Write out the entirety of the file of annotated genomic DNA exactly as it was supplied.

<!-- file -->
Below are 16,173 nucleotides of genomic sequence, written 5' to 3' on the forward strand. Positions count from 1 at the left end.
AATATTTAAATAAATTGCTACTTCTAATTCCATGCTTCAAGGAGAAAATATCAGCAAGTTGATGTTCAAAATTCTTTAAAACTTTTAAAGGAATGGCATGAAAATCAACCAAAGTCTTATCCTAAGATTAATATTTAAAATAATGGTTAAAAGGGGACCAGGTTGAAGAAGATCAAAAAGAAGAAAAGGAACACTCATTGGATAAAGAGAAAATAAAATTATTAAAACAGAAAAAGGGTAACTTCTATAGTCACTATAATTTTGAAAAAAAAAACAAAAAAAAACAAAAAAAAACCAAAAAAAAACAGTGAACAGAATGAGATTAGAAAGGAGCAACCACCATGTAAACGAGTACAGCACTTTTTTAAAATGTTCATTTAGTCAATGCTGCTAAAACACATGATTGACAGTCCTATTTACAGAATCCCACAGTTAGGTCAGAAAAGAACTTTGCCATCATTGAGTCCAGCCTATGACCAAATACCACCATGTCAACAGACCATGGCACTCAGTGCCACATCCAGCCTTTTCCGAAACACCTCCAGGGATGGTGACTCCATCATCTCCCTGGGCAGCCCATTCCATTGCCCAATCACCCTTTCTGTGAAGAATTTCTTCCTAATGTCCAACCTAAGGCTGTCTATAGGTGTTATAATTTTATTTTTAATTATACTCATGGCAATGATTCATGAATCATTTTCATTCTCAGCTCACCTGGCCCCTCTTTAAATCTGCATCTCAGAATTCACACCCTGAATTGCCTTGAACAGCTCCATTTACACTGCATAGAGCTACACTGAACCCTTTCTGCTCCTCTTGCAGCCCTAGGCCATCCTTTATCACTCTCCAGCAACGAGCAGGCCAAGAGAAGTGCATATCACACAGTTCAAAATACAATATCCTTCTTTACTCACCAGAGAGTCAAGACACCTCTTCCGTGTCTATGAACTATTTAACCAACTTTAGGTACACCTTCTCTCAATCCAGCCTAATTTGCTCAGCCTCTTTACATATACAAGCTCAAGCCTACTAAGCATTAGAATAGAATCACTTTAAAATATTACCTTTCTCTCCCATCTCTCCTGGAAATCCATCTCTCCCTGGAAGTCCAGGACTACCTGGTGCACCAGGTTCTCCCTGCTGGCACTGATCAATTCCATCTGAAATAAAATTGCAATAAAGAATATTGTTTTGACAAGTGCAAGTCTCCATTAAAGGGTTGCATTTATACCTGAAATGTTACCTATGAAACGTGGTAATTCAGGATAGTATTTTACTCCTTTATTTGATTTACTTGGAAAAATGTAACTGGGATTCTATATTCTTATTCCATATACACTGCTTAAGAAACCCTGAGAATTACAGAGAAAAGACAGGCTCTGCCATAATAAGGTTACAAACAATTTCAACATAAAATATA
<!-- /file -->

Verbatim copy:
Below are 16,173 nucleotides of genomic sequence, written 5' to 3' on the forward strand. Positions count from 1 at the left end.
AATATTTAAATAAATTGCTACTTCTAATTCCATGCTTCAAGGAGAAAATATCAGCAAGTTGATGTTCAAAATTCTTTAAAACTTTTAAAGGAATGGCATGAAAATCAACCAAAGTCTTATCCTAAGATTAATATTTAAAATAATGGTTAAAAGGGGACCAGGTTGAAGAAGATCAAAAAGAAGAAAAGGAACACTCATTGGATAAAGAGAAAATAAAATTATTAAAACAGAAAAAGGGTAACTTCTATAGTCACTATAATTTTGAAAAAAAAAACAAAAAAAAACAAAAAAAAACCAAAAAAAAACAGTGAACAGAATGAGATTAGAAAGGAGCAACCACCATGTAAACGAGTACAGCACTTTTTTAAAATGTTCATTTAGTCAATGCTGCTAAAACACATGATTGACAGTCCTATTTACAGAATCCCACAGTTAGGTCAGAAAAGAACTTTGCCATCATTGAGTCCAGCCTATGACCAAATACCACCATGTCAACAGACCATGGCACTCAGTGCCACATCCAGCCTTTTCCGAAACACCTCCAGGGATGGTGACTCCATCATCTCCCTGGGCAGCCCATTCCATTGCCCAATCACCCTTTCTGTGAAGAATTTCTTCCTAATGTCCAACCTAAGGCTGTCTATAGGTGTTATAATTTTATTTTTAATTATACTCATGGCAATGATTCATGAATCATTTTCATTCTCAGCTCACCTGGCCCCTCTTTAAATCTGCATCTCAGAATTCACACCCTGAATTGCCTTGAACAGCTCCATTTACACTGCATAGAGCTACACTGAACCCTTTCTGCTCCTCTTGCAGCCCTAGGCCATCCTTTATCACTCTCCAGCAACGAGCAGGCCAAGAGAAGTGCATATCACACAGTTCAAAATACAATATCCTTCTTTACTCACCAGAGAGTCAAGACACCTCTTCCGTGTCTATGAACTATTTAACCAACTTTAGGTACACCTTCTCTCAATCCAGCCTAATTTGCTCAGCCTCTTTACATATACAAGCTCAAGCCTACTAAGCATTAGAATAGAATCACTTTAAAATATTACCTTTCTCTCCCATCTCTCCTGGAAATCCATCTCTCCCTGGAAGTCCAGGACTACCTGGTGCACCAGGTTCTCCCTGCTGGCACTGATCAATTCCATCTGAAATAAAATTGCAATAAAGAATATTGTTTTGACAAGTGCAAGTCTCCATTAAAGGGTTGCATTTATACCTGAAATGTTACCTATGAAACGTGGTAATTCAGGATAGTATTTTACTCCTTTATTTGATTTACTTGGAAAAATGTAACTGGGATTCTATATTCTTATTCCATATACACTGCTTAAGAAACCCTGAGAATTACAGAGAAAAGACAGGCTCTGCCATAATAAGGTTACAAACAATTTCAACATAAAATATA